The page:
Visual attention modulates several aspects of neural coding. There is an increase in firing rate and changes in temporal dynamics: a reduction of neural variance and noise correlation as well as changes in oscillatory synchronization. The authors used glutamatergic receptor activation, combined with neurophysiological recording to show that the NMDA receptor is responsible for attention -related changes in neural temporal dynamics but not for increases in firing rate. Thus, different neurophysiological mechanisms that underlie attention can be dissociated at the receptor level. This supports the hypothesis that attention is mediated in part by the temporal dynamics of neural activity, not merely changes in the firing rate of neurons, and that the changes temporal dynamics are not simply a byproduct of changes in firing rate.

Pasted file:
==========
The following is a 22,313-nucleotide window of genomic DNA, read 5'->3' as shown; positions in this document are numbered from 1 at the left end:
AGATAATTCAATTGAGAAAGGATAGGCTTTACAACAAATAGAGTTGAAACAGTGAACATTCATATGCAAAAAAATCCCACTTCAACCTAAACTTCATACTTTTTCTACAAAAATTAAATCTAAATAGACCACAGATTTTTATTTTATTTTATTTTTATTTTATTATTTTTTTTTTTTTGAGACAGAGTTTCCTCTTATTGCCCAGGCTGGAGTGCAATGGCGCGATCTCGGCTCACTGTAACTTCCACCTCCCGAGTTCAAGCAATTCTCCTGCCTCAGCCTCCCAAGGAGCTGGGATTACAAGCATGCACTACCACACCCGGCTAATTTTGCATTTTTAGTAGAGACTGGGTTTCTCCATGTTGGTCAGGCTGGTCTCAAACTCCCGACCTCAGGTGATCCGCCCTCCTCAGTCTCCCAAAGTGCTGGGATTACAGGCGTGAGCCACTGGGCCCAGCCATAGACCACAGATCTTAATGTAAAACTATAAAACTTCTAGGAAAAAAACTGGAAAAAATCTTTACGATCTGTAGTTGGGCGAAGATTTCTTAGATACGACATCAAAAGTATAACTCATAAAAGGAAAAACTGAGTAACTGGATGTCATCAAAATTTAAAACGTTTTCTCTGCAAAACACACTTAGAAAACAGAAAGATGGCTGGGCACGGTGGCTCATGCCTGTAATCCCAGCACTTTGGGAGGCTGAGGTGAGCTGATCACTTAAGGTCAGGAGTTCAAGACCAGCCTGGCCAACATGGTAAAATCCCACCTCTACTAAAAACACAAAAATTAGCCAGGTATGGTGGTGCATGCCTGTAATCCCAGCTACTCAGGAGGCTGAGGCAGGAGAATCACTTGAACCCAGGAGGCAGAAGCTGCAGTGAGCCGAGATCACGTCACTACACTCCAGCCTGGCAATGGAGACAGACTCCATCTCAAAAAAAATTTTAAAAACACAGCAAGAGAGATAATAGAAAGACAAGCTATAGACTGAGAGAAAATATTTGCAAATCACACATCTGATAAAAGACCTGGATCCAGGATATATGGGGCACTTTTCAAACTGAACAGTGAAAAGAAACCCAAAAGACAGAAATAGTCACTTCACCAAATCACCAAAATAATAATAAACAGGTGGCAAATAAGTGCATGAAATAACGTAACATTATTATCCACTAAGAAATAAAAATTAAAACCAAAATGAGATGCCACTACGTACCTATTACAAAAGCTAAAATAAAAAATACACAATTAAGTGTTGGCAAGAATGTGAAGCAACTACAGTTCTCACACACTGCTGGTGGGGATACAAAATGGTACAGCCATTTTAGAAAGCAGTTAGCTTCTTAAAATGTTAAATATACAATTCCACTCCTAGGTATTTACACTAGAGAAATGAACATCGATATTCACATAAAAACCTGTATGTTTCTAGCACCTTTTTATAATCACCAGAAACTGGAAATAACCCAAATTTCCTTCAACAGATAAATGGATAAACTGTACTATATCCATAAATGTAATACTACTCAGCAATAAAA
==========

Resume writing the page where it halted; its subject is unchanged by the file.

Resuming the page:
Herrero et al (2013) Neuron
For a further discussion of the role of temporal dynamics in attention see:
Miller, E.K. and Buschman, T.J. (2013) Cortical circuits for the control of attention. Current Opinion in Neurobiology. 23:216–222 View PDF »
Buschman, T.J. and Miller, E.K. (2007) Top-down versus bottom-up control of attention in the prefrontal and posterior parietal cortices. Science. 315: 1860-1862 . View PDF »
Buschman, T.J. and Miller, E.K. (2009) Serial, covert, shifts of attention during visual search are reflected by the frontal eye fields and correlated with population oscillations. Neuron, 63: 386-396. View PDF »
About the Author
The Miller Lab uses experimental and theoretical approaches to study the neural basis of the high-level cognitive functions that underlie complex goal-directed behavior. ekmillerlab.mit.edu